Part V of The Planning and Development Bill (1999) called for developers to have to include a proportion (up to 20 per cent) of properties or land in a development sold to the state (the local authority) as social housing, in developments of nine houses or more. These developments are known as mixed tenure estates,” whereby private property owners and social or affordable housing residents live in the same development.  

 

A revision to the Act in 2002 (by a Progressive Democrat/Fianna Fáil government) allowed for a financial payment of the equivalent value of the land to be paid to the local authority, much to the delight of building associations and developers around the country who had opposed Part V since its inception. This revision meant that while the housing supply was increasing, social housing was not being contributed to the stock, allowing for an increase in private ownership in the market. While it was found that Part V had a relatively limited contribution to social housing output, the revision meant that, in many cases, no developmental contribution was made at all.  In 2015 this proportion was further reduced from 20 per cent to 10 per cent. 

 

Additionally, with a renewed property bubble spiking housing prices, often local authorities could not afford to purchase land or properties from developers, resulting in no addition being made to social or affordable housing stock whatsoever. 

 

Part V is symbolic of the shambolic planning that is a legacy of the Irish state. The long-term consequences of the revision (which is once again up for amendment in 2021) meant that public and affordable housing stock was not boosted. Lack of intervention by the government ensured housing prices were not capped, and so the unaffordable inflation of both house prices and rent continued.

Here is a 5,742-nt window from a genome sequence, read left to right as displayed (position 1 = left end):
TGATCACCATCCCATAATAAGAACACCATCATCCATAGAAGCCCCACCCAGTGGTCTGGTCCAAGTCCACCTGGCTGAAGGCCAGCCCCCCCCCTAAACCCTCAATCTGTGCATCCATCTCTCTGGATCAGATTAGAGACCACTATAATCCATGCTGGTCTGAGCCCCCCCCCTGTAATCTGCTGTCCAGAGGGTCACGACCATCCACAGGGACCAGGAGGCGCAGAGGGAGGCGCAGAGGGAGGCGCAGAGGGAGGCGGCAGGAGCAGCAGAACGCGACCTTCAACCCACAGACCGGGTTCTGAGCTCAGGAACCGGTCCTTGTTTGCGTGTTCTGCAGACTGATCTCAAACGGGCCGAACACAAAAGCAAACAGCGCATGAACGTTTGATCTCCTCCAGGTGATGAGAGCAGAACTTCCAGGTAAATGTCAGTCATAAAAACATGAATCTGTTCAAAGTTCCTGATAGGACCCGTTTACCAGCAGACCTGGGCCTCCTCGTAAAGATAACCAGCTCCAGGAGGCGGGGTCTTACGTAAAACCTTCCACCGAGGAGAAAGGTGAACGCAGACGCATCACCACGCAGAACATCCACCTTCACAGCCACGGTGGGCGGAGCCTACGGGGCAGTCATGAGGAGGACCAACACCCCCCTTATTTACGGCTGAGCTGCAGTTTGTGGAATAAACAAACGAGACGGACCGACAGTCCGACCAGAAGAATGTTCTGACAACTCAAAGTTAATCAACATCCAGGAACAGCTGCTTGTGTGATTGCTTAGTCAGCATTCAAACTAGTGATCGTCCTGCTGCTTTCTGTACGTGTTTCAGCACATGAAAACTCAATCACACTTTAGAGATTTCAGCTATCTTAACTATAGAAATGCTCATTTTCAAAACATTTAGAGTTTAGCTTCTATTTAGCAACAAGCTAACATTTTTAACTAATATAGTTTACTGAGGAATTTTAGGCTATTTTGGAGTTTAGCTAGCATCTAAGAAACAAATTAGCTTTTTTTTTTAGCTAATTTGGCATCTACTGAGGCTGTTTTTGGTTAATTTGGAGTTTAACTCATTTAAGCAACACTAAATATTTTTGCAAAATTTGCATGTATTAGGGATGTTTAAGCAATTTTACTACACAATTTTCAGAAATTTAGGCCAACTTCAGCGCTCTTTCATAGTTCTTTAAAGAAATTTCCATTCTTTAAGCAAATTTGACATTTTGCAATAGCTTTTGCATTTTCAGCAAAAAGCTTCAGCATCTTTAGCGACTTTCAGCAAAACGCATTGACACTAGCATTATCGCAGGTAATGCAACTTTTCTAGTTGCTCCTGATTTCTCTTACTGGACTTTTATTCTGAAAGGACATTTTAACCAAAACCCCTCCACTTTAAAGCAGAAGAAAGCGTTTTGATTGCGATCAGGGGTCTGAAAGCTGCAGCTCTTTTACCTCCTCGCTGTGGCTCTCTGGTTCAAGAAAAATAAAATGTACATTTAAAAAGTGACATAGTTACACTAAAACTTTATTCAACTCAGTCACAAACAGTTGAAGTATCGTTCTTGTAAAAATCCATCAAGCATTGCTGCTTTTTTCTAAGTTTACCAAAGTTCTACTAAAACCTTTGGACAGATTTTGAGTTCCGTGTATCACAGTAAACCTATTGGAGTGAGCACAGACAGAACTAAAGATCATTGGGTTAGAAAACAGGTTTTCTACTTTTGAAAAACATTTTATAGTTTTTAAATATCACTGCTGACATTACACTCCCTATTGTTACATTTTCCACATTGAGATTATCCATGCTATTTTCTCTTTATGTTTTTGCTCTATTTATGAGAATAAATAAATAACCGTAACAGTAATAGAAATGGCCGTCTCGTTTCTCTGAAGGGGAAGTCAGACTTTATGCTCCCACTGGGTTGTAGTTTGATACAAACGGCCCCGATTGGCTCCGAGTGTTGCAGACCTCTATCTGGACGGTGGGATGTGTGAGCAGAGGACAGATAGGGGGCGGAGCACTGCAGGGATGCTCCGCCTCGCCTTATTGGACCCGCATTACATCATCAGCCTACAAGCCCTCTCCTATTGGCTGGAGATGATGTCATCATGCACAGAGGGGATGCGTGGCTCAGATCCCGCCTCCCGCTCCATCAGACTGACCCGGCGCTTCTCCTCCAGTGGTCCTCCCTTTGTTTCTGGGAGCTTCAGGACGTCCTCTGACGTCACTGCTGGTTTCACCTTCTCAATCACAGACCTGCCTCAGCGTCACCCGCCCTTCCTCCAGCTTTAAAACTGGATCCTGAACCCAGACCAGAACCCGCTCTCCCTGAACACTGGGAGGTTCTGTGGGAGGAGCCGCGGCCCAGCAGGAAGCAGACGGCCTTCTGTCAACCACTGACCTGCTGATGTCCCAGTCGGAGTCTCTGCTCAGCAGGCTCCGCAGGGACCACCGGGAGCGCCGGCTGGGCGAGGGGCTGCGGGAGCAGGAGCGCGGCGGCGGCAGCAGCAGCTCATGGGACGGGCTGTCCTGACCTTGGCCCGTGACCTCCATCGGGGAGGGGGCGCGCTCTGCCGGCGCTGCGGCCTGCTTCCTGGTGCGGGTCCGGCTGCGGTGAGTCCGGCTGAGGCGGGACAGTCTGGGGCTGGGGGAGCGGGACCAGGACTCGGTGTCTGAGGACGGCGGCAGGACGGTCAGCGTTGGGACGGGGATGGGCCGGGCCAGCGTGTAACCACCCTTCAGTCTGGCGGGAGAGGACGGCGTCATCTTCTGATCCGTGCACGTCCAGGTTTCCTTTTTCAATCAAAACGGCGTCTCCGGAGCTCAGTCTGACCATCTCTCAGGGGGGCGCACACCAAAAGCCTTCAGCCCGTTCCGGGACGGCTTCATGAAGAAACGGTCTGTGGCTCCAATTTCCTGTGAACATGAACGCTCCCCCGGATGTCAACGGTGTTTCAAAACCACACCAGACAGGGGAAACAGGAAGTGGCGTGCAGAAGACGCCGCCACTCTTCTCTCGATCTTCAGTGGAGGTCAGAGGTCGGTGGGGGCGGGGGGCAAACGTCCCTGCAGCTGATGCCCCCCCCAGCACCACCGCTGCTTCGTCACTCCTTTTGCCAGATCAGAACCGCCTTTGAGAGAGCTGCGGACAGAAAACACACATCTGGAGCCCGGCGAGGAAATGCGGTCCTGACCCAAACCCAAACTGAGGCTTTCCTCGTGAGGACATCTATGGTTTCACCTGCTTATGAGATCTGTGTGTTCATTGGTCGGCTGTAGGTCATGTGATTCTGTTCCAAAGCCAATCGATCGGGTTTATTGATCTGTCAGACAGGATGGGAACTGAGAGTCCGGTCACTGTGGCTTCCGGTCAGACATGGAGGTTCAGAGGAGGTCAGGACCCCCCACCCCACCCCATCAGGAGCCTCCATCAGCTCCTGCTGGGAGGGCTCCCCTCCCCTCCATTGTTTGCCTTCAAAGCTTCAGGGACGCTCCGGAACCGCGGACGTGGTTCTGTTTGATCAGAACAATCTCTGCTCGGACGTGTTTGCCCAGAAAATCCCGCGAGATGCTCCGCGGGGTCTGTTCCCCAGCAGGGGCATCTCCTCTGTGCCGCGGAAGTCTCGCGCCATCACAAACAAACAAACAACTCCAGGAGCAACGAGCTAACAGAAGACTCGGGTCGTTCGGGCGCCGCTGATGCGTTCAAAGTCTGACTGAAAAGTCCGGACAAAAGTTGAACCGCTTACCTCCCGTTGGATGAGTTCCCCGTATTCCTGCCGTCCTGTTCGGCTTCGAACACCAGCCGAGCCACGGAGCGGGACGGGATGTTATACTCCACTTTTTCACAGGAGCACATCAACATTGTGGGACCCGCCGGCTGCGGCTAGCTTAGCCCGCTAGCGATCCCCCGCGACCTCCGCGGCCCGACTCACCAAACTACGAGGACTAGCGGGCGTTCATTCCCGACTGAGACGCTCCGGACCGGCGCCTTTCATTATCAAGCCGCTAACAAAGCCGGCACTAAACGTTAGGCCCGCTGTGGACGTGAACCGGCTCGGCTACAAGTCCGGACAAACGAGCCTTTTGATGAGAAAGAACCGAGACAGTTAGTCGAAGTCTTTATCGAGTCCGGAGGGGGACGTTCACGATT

The right of a private landlord to make money is protected in our Constitution – but the right to housing is not.”

While the state could not afford 20 per cent or 10 per cent of developments, the ESRI this year estimates that by the end of 2021, the state will have spent €1.4 billion on the payment of the Housing Assistance Payment (HAP) to private landlords, subsidising a lack of state infrastructure with social welfare which perpetuates inflation of rents, which the government also refuses to cap.  

 

The right of a private landlord to make money is protected in our Constitution – but the right to housing is not. So, while rents have been allowed to increase by 4 per cent per annum, a figure which is not matched by salary increases or indeed by increases to minimum wage, the taxpayer is not just footing the bill for their own unaffordable rent, they’re footing the bill for HAP too: even the government can’t afford the rental market in this state. 

 

And really, none of this should be surprising. The Irish property market is not advertised as forever homes, but as investments, whether at a small-scale to individuals with money to invest in the build to rent market, or to vulture and cuckoo funds looking for the investment of their neoliberal dreams.